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Blog / Aug. 29

Store Innovation Watch: August 2019

Nikki Baird

This month’s look at store innovation will explore a spectrum of examples, from the most “permanent” thing that a retailer can do to the most ephemeral. Store innovation always requires a commitment, because you’re putting your brand out there in front of consumers even if you have only one store. But some commitments are bigger than others.

GameStop Portfolio Approach to Stores, Various
GameStop has announced a design partnership with R/GA to design the future of their store experiences. GameStop and R/GA have identified four distinct motivations of gamers (immersion, achievement, creativity and community) and is designing different stores to meet each of those motivations. So, new store formats will not be cookie-cutter and universally applied but will instead address in one store the need to support hosting local esport leagues, while another store will feature only retro games, or an area will be dedicated to trying new games.

This portfolio approach to stores – the right store for the right surrounding audience – is not really new. Best Buy pioneered the approach in the early 2000s. But I think it’s an idea increasingly coming back into vogue. With a driving need to localize assortment and personalize the experience, the easiest way to manage that from a store perspective is to segment and then to manage a more diverse store base that more granularly addresses those segments’ needs.

North Face SoHo, New York
North Face’s SoHo store is the first of what is expected to be a total store refresh by 2024. The store is designed and built with sustainability in mind, including environmentally friendly materials and paints. But it’s also designed with sustainability in terms of the longevity of the store design – so that the store materials last longer and require less refurbishing over time.

Also significant, North Face is pulling inventory out of the store in order to make more room for community and event spaces – a consistent theme among new store designs, especially larger formats.

Intersect by Lexus, New York
Lexus may be a luxury car brand, but that has not stopped them from doing more to create branded experiences. Intersect by Lexus in New York is the third such space created by the manufacturer, joining ones in Tokyo and Dubai. It features curated products made exclusively for Lexus, a café, an event space, and now also a restaurant.

The company bills it as part of its “commitment to supporting innovation on a local, national and global level” and as a “lifestyle hub.” It seems every retailer and many luxury brands feel the need to open restaurants of some kind, and so it’s only a little facetiously that I have to ask, “What does a luxury driving experience taste like?” I guess I’ll just have to go to Intersect by Lexus to find out.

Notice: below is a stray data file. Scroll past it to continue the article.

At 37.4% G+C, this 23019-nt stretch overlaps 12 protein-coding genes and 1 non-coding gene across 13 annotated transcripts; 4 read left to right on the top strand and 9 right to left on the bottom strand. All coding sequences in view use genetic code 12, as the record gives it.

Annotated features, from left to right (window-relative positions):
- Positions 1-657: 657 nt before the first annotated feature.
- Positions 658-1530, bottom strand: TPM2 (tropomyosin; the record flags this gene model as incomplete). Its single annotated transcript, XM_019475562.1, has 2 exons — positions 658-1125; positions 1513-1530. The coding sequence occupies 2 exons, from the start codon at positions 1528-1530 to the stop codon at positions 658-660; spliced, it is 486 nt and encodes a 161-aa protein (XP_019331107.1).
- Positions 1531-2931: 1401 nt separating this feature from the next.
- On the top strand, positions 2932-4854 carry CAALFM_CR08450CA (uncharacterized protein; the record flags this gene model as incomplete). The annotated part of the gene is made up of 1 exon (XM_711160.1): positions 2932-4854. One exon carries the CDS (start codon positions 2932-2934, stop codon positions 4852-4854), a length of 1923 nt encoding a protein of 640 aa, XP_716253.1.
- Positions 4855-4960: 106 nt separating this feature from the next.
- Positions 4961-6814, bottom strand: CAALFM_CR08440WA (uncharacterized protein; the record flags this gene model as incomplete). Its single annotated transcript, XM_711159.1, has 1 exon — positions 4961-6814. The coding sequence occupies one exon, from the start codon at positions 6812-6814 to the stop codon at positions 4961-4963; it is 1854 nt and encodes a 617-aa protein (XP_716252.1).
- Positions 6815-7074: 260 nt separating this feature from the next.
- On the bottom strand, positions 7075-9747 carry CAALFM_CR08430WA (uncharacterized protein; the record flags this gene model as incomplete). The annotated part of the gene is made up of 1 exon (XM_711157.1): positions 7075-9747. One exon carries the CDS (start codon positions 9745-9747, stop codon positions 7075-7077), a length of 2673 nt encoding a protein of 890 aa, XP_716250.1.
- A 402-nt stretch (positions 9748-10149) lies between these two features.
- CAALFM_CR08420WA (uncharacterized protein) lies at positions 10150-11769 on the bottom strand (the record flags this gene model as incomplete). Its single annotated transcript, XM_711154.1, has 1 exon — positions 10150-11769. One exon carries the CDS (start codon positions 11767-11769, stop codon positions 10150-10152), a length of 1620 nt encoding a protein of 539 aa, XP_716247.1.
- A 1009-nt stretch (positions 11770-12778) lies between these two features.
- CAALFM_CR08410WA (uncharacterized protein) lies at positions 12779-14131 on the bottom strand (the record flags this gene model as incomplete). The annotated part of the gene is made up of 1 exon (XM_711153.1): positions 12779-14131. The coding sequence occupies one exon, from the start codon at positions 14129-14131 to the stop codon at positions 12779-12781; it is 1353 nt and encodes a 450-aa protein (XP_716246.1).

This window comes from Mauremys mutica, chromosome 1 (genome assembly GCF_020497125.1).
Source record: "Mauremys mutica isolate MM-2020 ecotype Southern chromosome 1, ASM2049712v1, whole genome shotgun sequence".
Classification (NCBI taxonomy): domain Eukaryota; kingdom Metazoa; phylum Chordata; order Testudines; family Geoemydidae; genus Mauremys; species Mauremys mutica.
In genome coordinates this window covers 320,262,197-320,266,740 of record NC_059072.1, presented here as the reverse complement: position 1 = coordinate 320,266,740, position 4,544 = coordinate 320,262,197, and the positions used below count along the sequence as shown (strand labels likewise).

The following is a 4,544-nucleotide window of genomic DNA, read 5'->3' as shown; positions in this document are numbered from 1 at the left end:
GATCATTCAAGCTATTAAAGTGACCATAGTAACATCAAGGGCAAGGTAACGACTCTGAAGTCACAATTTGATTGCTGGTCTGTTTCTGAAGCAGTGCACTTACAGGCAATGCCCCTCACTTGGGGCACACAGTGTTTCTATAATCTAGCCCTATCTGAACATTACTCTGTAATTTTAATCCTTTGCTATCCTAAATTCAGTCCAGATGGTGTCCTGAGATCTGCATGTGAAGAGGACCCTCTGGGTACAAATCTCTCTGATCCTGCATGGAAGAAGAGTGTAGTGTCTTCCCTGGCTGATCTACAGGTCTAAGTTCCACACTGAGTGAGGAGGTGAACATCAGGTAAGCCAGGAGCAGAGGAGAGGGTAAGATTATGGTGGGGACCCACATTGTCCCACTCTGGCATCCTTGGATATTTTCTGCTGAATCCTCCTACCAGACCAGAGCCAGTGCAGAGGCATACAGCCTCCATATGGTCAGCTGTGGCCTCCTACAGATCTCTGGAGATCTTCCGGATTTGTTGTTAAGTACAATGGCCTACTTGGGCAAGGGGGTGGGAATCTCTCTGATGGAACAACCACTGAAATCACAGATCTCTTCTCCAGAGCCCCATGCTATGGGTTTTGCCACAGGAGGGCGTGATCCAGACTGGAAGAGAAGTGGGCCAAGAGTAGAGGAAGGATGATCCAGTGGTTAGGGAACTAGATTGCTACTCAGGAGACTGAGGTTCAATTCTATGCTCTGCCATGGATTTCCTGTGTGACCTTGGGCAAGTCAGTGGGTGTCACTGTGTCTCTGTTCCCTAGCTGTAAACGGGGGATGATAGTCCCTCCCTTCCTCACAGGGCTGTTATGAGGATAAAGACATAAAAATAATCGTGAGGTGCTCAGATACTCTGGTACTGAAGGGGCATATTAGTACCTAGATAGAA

Stylist Closet Roving Pop-up Store, Manila, Philippines
I was just in Manila, at a time that coincided with this roving pop-up store, and I’m very disappointed that I didn’t know it and get a chance to see it in person. Pam Quinones is a celebrity stylist in the Philippines, and she is partnering with Style Closet to curate over 100 brands into four distinct style looks that will be available for sale. The looks encompass clean and contemporary pureness, opulent and maximalist expressive, raw and weathered natural, and nonconformist unpredictable. The styles are available for sale in a pop-up format that is touring several malls around Manila.

This is a combination of several store innovation themes: pop-up, curation, limited time, and tie-in to an influencer. The fact that the pop-up is moving from location to location on a schedule but also is available only for a limited time is an interesting combination.

Tommy Hilfiger Staycation at the Williamsburg Hotel, Brooklyn
Tommy Hilfiger took over the rooftop pool at the Williamsburg Hotel in Brooklyn for a limited time. What makes this stand out is that the brand accompanied the Instagram-worthy event with a digital pop-up for those who couldn’t make it in person. Instead of creating FOMO, those Instagram posts can lead to online customer engagement.

Busch Beer Mystery Pop-up Store, Location Unknown
Busch Beer offered the opportunity to win a lifetime supply of beer, for one day only – if you could actually find their pop-up location. The brand revealed clues on Twitter, leading hardy souls to a location in a national park. For every person who showed up, Busch pledged to plant 100 trees. Every person who showed up also filled out a form to be entered into a drawing for that lifetime supply of beer. No word yet on how many people showed up or who won.

AriZona Tea x Adidas, New York
The AriZona Tea x Adidas pop-up was so short in duration that it actually never opened at all. The pop-up store in New York was supposed to offer two types of Adidas shoes (which normally retail for $200+) done in AriZona Tea branding. Things got out of control when the two brands decided to offer the shoes for $0.99 (payable with $1 bills only). The line outside grew so large and unruly that police shut it down before the store could open.

This is something of a downside for pop-ups: they’re so easy to do compared to opening something lasting that it’s very easy to misjudge people’s response to what’s being offered. And the limited-time nature of the pop-up inspires a lot more frenzy than if people think it’s going to be around a lot longer. AriZona Tea isn’t the only brand to learn this the hard way – my all-time favorite miss in this regard is the McDonald’s Szechuan Sauce debacle – and I doubt they will be the last.